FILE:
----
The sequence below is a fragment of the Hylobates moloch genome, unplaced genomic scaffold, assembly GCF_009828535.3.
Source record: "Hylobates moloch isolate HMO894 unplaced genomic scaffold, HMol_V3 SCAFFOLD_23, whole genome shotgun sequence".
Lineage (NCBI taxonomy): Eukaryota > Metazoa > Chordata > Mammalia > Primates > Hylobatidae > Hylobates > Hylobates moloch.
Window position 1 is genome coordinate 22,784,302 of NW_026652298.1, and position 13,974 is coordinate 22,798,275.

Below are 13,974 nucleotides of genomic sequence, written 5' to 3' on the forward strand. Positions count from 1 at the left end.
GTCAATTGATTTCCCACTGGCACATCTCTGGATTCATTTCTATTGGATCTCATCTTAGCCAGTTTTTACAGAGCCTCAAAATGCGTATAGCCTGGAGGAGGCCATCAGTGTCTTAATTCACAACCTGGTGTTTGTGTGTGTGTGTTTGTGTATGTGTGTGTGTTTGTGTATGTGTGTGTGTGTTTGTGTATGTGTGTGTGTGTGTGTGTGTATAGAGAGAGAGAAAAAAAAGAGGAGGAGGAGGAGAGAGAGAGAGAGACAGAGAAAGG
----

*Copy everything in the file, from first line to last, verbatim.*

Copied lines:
The sequence below is a fragment of the Hylobates moloch genome, unplaced genomic scaffold, assembly GCF_009828535.3.
Source record: "Hylobates moloch isolate HMO894 unplaced genomic scaffold, HMol_V3 SCAFFOLD_23, whole genome shotgun sequence".
Lineage (NCBI taxonomy): Eukaryota > Metazoa > Chordata > Mammalia > Primates > Hylobatidae > Hylobates > Hylobates moloch.
Window position 1 is genome coordinate 22,784,302 of NW_026652298.1, and position 13,974 is coordinate 22,798,275.

Below are 13,974 nucleotides of genomic sequence, written 5' to 3' on the forward strand. Positions count from 1 at the left end.
GTCAATTGATTTCCCACTGGCACATCTCTGGATTCATTTCTATTGGATCTCATCTTAGCCAGTTTTTACAGAGCCTCAAAATGCGTATAGCCTGGAGGAGGCCATCAGTGTCTTAATTCACAACCTGGTGTTTGTGTGTGTGTGTTTGTGTATGTGTGTGTGTTTGTGTATGTGTGTGTGTGTTTGTGTATGTGTGTGTGTGTGTGTGTGTATAGAGAGAGAGAAAAAAAAGAGGAGGAGGAGGAGAGAGAGAGAGAGACAGAGAAAGG